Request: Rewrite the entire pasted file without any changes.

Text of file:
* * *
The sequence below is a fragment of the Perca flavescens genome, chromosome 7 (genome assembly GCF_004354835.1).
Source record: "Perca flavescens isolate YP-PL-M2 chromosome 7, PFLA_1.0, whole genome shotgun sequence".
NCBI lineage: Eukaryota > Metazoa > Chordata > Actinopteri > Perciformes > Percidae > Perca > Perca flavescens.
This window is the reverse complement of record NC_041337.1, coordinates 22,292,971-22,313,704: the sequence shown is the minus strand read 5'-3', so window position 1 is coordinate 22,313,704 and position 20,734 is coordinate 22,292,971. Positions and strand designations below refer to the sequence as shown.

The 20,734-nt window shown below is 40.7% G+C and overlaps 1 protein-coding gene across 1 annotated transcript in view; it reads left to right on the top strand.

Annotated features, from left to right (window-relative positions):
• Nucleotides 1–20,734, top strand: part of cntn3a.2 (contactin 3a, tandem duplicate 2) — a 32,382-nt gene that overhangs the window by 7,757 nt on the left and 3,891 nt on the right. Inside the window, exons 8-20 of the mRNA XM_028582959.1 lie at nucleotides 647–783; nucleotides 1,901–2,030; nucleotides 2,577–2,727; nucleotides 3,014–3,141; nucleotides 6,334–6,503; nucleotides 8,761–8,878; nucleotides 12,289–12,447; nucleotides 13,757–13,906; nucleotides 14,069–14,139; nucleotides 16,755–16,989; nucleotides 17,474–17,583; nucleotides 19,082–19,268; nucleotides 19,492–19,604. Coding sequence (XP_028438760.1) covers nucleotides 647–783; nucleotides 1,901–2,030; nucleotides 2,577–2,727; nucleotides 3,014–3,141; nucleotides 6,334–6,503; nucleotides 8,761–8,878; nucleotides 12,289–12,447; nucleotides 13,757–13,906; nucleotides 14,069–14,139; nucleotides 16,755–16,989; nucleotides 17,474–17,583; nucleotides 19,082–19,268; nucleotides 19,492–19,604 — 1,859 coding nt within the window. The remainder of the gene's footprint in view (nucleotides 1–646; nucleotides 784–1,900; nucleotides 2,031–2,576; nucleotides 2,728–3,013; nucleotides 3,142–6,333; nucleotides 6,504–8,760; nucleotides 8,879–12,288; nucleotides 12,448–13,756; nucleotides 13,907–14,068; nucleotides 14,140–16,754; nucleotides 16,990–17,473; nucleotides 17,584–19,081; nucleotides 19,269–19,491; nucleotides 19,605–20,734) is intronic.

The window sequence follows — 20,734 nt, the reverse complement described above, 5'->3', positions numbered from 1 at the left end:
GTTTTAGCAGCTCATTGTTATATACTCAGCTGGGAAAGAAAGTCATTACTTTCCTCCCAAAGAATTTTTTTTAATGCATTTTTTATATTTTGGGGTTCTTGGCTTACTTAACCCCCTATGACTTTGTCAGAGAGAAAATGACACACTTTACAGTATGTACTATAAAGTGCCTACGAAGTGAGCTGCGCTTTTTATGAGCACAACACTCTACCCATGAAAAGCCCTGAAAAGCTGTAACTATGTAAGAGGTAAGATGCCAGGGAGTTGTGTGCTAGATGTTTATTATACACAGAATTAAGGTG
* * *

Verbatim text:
The sequence below is a fragment of the Perca flavescens genome, chromosome 7 (genome assembly GCF_004354835.1).
Source record: "Perca flavescens isolate YP-PL-M2 chromosome 7, PFLA_1.0, whole genome shotgun sequence".
NCBI lineage: Eukaryota > Metazoa > Chordata > Actinopteri > Perciformes > Percidae > Perca > Perca flavescens.
This window is the reverse complement of record NC_041337.1, coordinates 22,292,971-22,313,704: the sequence shown is the minus strand read 5'-3', so window position 1 is coordinate 22,313,704 and position 20,734 is coordinate 22,292,971. Positions and strand designations below refer to the sequence as shown.

The 20,734-nt window shown below is 40.7% G+C and overlaps 1 protein-coding gene across 1 annotated transcript in view; it reads left to right on the top strand.

Annotated features, from left to right (window-relative positions):
• Nucleotides 1–20,734, top strand: part of cntn3a.2 (contactin 3a, tandem duplicate 2) — a 32,382-nt gene that overhangs the window by 7,757 nt on the left and 3,891 nt on the right. Inside the window, exons 8-20 of the mRNA XM_028582959.1 lie at nucleotides 647–783; nucleotides 1,901–2,030; nucleotides 2,577–2,727; nucleotides 3,014–3,141; nucleotides 6,334–6,503; nucleotides 8,761–8,878; nucleotides 12,289–12,447; nucleotides 13,757–13,906; nucleotides 14,069–14,139; nucleotides 16,755–16,989; nucleotides 17,474–17,583; nucleotides 19,082–19,268; nucleotides 19,492–19,604. Coding sequence (XP_028438760.1) covers nucleotides 647–783; nucleotides 1,901–2,030; nucleotides 2,577–2,727; nucleotides 3,014–3,141; nucleotides 6,334–6,503; nucleotides 8,761–8,878; nucleotides 12,289–12,447; nucleotides 13,757–13,906; nucleotides 14,069–14,139; nucleotides 16,755–16,989; nucleotides 17,474–17,583; nucleotides 19,082–19,268; nucleotides 19,492–19,604 — 1,859 coding nt within the window. The remainder of the gene's footprint in view (nucleotides 1–646; nucleotides 784–1,900; nucleotides 2,031–2,576; nucleotides 2,728–3,013; nucleotides 3,142–6,333; nucleotides 6,504–8,760; nucleotides 8,879–12,288; nucleotides 12,448–13,756; nucleotides 13,907–14,068; nucleotides 14,140–16,754; nucleotides 16,990–17,473; nucleotides 17,584–19,081; nucleotides 19,269–19,491; nucleotides 19,605–20,734) is intronic.

The window sequence follows — 20,734 nt, the reverse complement described above, 5'->3', positions numbered from 1 at the left end:
GTTTTAGCAGCTCATTGTTATATACTCAGCTGGGAAAGAAAGTCATTACTTTCCTCCCAAAGAATTTTTTTTAATGCATTTTTTATATTTTGGGGTTCTTGGCTTACTTAACCCCCTATGACTTTGTCAGAGAGAAAATGACACACTTTACAGTATGTACTATAAAGTGCCTACGAAGTGAGCTGCGCTTTTTATGAGCACAACACTCTACCCATGAAAAGCCCTGAAAAGCTGTAACTATGTAAGAGGTAAGATGCCAGGGAGTTGTGTGCTAGATGTTTATTATACACAGAATTAAGGTG